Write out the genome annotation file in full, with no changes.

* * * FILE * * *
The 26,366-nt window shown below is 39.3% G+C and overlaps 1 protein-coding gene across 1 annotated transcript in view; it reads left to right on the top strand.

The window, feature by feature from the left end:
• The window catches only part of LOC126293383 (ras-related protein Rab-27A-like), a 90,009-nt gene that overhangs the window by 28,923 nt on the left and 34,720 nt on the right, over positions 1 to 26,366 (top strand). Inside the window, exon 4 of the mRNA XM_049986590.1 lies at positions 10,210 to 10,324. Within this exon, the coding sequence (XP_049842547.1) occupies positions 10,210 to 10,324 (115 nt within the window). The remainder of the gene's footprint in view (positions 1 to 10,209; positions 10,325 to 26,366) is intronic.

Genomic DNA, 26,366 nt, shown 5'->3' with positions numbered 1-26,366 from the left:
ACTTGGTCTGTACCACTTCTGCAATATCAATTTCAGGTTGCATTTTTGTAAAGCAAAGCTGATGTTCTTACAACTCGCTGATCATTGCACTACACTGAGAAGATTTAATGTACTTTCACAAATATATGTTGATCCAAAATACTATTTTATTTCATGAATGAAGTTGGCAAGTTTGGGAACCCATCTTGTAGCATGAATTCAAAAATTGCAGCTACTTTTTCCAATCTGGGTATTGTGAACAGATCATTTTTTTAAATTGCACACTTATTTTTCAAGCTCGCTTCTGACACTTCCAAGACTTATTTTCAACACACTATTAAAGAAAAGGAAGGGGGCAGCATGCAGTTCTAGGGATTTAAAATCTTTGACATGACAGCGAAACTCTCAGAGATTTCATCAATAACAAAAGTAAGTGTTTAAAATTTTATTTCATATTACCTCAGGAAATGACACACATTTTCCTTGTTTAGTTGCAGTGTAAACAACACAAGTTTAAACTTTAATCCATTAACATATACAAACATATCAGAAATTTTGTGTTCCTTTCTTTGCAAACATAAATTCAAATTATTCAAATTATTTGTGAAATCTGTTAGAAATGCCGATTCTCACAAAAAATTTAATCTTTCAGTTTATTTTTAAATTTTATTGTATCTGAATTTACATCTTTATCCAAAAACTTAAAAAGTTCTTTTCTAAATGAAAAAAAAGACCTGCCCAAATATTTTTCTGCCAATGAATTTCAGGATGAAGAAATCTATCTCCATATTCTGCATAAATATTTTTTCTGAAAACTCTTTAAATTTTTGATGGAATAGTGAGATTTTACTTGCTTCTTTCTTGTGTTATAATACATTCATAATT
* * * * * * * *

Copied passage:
The 26,366-nt window shown below is 39.3% G+C and overlaps 1 protein-coding gene across 1 annotated transcript in view; it reads left to right on the top strand.

The window, feature by feature from the left end:
• The window catches only part of LOC126293383 (ras-related protein Rab-27A-like), a 90,009-nt gene that overhangs the window by 28,923 nt on the left and 34,720 nt on the right, over positions 1 to 26,366 (top strand). Inside the window, exon 4 of the mRNA XM_049986590.1 lies at positions 10,210 to 10,324. Within this exon, the coding sequence (XP_049842547.1) occupies positions 10,210 to 10,324 (115 nt within the window). The remainder of the gene's footprint in view (positions 1 to 10,209; positions 10,325 to 26,366) is intronic.

Genomic DNA, 26,366 nt, shown 5'->3' with positions numbered 1-26,366 from the left:
ACTTGGTCTGTACCACTTCTGCAATATCAATTTCAGGTTGCATTTTTGTAAAGCAAAGCTGATGTTCTTACAACTCGCTGATCATTGCACTACACTGAGAAGATTTAATGTACTTTCACAAATATATGTTGATCCAAAATACTATTTTATTTCATGAATGAAGTTGGCAAGTTTGGGAACCCATCTTGTAGCATGAATTCAAAAATTGCAGCTACTTTTTCCAATCTGGGTATTGTGAACAGATCATTTTTTTAAATTGCACACTTATTTTTCAAGCTCGCTTCTGACACTTCCAAGACTTATTTTCAACACACTATTAAAGAAAAGGAAGGGGGCAGCATGCAGTTCTAGGGATTTAAAATCTTTGACATGACAGCGAAACTCTCAGAGATTTCATCAATAACAAAAGTAAGTGTTTAAAATTTTATTTCATATTACCTCAGGAAATGACACACATTTTCCTTGTTTAGTTGCAGTGTAAACAACACAAGTTTAAACTTTAATCCATTAACATATACAAACATATCAGAAATTTTGTGTTCCTTTCTTTGCAAACATAAATTCAAATTATTCAAATTATTTGTGAAATCTGTTAGAAATGCCGATTCTCACAAAAAATTTAATCTTTCAGTTTATTTTTAAATTTTATTGTATCTGAATTTACATCTTTATCCAAAAACTTAAAAAGTTCTTTTCTAAATGAAAAAAAAGACCTGCCCAAATATTTTTCTGCCAATGAATTTCAGGATGAAGAAATCTATCTCCATATTCTGCATAAATATTTTTTCTGAAAACTCTTTAAATTTTTGATGGAATAGTGAGATTTTACTTGCTTCTTTCTTGTGTTATAATACATTCATAATT